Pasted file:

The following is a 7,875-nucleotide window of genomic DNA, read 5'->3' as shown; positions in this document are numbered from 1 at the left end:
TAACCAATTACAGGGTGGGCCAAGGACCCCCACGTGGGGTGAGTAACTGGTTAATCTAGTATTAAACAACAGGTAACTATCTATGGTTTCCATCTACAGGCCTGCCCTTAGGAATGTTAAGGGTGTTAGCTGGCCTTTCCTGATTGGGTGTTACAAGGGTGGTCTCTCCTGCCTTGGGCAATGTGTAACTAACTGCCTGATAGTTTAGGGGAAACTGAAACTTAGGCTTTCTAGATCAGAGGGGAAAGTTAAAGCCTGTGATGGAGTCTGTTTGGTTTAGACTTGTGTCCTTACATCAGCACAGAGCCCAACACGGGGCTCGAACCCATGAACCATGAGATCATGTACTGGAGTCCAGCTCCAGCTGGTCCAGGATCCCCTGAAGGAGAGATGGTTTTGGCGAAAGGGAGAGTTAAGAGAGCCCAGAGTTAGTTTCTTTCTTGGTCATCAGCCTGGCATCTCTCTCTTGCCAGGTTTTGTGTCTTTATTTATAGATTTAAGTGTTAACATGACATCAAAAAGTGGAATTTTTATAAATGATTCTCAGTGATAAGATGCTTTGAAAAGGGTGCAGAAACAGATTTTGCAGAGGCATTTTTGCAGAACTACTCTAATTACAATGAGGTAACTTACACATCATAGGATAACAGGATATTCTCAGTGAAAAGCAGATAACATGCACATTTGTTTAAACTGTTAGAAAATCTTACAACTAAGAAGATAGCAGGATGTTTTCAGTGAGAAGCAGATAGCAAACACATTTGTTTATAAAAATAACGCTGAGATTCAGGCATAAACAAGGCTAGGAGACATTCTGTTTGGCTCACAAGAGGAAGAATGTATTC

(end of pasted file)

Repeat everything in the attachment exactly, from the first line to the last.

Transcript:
The following is a 7,875-nucleotide window of genomic DNA, read 5'->3' as shown; positions in this document are numbered from 1 at the left end:
TAACCAATTACAGGGTGGGCCAAGGACCCCCACGTGGGGTGAGTAACTGGTTAATCTAGTATTAAACAACAGGTAACTATCTATGGTTTCCATCTACAGGCCTGCCCTTAGGAATGTTAAGGGTGTTAGCTGGCCTTTCCTGATTGGGTGTTACAAGGGTGGTCTCTCCTGCCTTGGGCAATGTGTAACTAACTGCCTGATAGTTTAGGGGAAACTGAAACTTAGGCTTTCTAGATCAGAGGGGAAAGTTAAAGCCTGTGATGGAGTCTGTTTGGTTTAGACTTGTGTCCTTACATCAGCACAGAGCCCAACACGGGGCTCGAACCCATGAACCATGAGATCATGTACTGGAGTCCAGCTCCAGCTGGTCCAGGATCCCCTGAAGGAGAGATGGTTTTGGCGAAAGGGAGAGTTAAGAGAGCCCAGAGTTAGTTTCTTTCTTGGTCATCAGCCTGGCATCTCTCTCTTGCCAGGTTTTGTGTCTTTATTTATAGATTTAAGTGTTAACATGACATCAAAAAGTGGAATTTTTATAAATGATTCTCAGTGATAAGATGCTTTGAAAAGGGTGCAGAAACAGATTTTGCAGAGGCATTTTTGCAGAACTACTCTAATTACAATGAGGTAACTTACACATCATAGGATAACAGGATATTCTCAGTGAAAAGCAGATAACATGCACATTTGTTTAAACTGTTAGAAAATCTTACAACTAAGAAGATAGCAGGATGTTTTCAGTGAGAAGCAGATAGCAAACACATTTGTTTATAAAAATAACGCTGAGATTCAGGCATAAACAAGGCTAGGAGACATTCTGTTTGGCTCACAAGAGGAAGAATGTATTC